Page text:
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“When in Doubt, Go to the Library”

“When in Doubt, Go to the Library”

From an inaugural author ambassador program to the return of live tours and puppet shows, The Nashville Public Library retakes its place at the center of the city’s culture calendar

When Lisa Donovan moved to Nashville in 2002, she had no idea how to make pastry. The former Valparaiso, Florida, resident’s resume consisted of waiting tables and teaching high school–not exactly the career trajectory one would assume for the chef who bridged church-cookbook baking staples with fine dining for renowned Nashville culinary personalities like Sean Brock and Margot McCormack. With limited income and a young family, Donovan had to maximize the resources available to her on her quest to become a self-taught pastry pioneer. So she went to the Nashville Public Library, taking full advantage of the system’s exhaustive cookbook collection as well as the wealth of free puppet shows, children’s books, and storytimes that carved out a window amid her parental responsibilities to master her craft. “It was a career builder for me,” said Donovan. “It was instrumental in my parenting as a young mother.” Two decades later, much has changed in Donovan’s life. She walked away from her role as pastry chef for Brock’s Husk locations in Nashville and Charleston; she won a James Beard award for her essays in Food & Wine magazine; and Penguin published her memoir, Our Lady of Perpetual Hunger, in 2020, a project that earned rave reviews. But even as her career continues to evolve, her devotion to the library remains unwavering, one of the reasons she’s proud to serve as the inaugural Next Chapter Society Author Ambassador for the Nashville Public Library Foundation.

As an Author Ambassador, Donovan’s duties include raising awareness about the Next Chapter Society’s fundraising initiatives and attracting volunteers for the wide array of programs that the organization helps finance. These include the storytimes and puppet shows so important to Donovan when she was finding her footing in Nashville as well as English Language Support classes and Studio NPL, a space that provides access to technology like 3-D printers, VR systems, and audio recording equipment that may be cost prohibitive for many in the community. “Our group of emerging leaders are all volunteers who are passionate about the library and the resources it offers our community,” said Sara Wigal, Belmont Assistant Professor of Publishing and the Community-Facing Cochair of the Next Chapter Society. The NCS serves as the fundraising arm of the Nashville Public Library Foundation aimed at young professionals, but Donovon hopes that her tenure as Author Ambassador will benefit the organization beyond the monetary. “I want to help use whatever platform I have to get the word out about these resources and not just for fundraising purposes, but for people who may not know that these are available to them,” said Donovan.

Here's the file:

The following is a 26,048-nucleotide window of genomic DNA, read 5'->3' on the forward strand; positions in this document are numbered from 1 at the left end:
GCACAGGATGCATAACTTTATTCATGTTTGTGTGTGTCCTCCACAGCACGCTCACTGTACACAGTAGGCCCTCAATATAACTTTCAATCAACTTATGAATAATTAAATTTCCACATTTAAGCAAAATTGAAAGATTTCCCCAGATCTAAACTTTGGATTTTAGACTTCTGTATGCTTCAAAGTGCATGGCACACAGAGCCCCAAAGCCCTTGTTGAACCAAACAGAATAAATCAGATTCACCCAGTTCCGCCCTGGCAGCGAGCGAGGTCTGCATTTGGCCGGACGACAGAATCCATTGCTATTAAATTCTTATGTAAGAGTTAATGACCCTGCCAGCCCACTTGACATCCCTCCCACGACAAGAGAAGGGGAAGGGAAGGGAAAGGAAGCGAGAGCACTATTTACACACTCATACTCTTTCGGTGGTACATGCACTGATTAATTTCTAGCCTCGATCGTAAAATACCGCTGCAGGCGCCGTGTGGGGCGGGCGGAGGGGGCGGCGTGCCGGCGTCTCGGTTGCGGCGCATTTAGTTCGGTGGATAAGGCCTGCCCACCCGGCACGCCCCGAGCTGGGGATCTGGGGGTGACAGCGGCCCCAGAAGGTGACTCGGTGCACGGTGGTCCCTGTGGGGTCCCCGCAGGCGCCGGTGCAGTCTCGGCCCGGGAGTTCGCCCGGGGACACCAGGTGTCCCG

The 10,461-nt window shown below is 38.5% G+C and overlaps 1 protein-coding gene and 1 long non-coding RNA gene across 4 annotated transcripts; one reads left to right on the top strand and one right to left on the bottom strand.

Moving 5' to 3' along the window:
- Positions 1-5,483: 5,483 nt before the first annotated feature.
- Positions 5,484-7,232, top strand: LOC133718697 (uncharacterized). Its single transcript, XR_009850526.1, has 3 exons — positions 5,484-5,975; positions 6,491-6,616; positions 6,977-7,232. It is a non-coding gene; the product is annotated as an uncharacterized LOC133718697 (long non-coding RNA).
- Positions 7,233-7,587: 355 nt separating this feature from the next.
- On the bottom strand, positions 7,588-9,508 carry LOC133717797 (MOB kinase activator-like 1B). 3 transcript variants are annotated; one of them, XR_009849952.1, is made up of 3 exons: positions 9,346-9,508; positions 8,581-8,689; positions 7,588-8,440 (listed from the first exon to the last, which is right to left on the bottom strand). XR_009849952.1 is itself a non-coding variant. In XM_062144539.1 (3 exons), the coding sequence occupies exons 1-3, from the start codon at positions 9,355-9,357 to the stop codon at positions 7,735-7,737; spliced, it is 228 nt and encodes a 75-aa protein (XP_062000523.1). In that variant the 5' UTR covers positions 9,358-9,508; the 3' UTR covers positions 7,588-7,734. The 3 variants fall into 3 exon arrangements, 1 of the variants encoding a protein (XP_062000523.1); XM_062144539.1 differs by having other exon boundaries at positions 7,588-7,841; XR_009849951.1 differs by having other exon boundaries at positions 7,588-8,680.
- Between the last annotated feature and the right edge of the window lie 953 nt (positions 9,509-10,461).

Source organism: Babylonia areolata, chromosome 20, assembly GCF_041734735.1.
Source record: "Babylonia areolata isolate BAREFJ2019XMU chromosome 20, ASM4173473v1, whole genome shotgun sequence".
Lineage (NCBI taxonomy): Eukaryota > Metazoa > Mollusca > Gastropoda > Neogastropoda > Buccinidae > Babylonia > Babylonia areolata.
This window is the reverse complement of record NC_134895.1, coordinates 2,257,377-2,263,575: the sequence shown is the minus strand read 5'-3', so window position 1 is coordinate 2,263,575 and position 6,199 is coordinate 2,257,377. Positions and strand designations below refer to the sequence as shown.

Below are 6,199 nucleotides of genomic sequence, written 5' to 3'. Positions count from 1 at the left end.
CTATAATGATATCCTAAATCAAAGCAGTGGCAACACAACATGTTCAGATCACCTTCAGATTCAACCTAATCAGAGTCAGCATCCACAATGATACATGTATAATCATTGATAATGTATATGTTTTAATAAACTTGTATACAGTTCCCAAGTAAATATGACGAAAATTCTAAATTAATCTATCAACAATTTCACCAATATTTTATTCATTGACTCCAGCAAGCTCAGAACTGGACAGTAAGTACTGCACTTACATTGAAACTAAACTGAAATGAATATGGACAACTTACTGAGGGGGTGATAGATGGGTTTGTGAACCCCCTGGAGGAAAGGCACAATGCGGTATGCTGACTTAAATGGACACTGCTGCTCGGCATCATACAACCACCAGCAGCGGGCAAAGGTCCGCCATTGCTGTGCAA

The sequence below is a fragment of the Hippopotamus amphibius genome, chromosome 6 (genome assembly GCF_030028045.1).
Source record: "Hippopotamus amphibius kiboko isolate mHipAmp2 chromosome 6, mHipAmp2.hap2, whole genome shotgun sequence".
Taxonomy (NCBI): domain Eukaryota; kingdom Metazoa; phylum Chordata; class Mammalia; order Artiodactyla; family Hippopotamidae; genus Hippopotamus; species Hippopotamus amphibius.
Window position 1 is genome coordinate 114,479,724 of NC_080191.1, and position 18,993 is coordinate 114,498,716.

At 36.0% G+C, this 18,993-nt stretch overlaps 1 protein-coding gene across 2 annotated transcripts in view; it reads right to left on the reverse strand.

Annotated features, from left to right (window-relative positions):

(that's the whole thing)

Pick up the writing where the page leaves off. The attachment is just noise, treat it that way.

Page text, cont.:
In the years before the pandemic, the Nashville Public Library built a formidable international reputation. Its [email protected] series of author talks attracted a host of literary luminaries from Margaret Atwood, George Saunders, and Zadie Smith to Today anchor Hoda Kotb and Sex and the City scribe Candace Bushnell through the library’s original partnership with Barnes & Noble and later Parnassus Books. Its puppet troupe, Wishing Chair Productions, began in 1938 under the direction of legendary puppeteer Tom Tichenor and remains an enviable offering for both children and adults that, in recent years, attracted just under 100,000 admissions annually. Its exhibits in the Courtyard Gallery drew national press coverage, especially its 2018 display of violins used in concentration camps during the Holocaust. NPL even won Gale/Library Journal’s 2017 Library of the Year award for its collaborations with Metro Nashville Public Schools. But in the wake of COVID, the library has had to reimagine its central role in the community without the robust offerings that have long served as affordable and popular public entertainment sources. Further endangering the programs that are primarily funded by donations and grants, the library and its Foundation were unable to host their annual String City Fundraiser in 2020 or 2021, a partnership between Wishing Chair and the Country Music Hall of Fame and Museum that traces the history of country music with puppet versions of figures from Hank Williams, Dolly Parton, and Charley Pride through Taylor Swift. “String City is our largest fundraising opportunity of the year,” said Wigal who also made clear how integral it is to providing the wealth of library services that go beyond book checkout.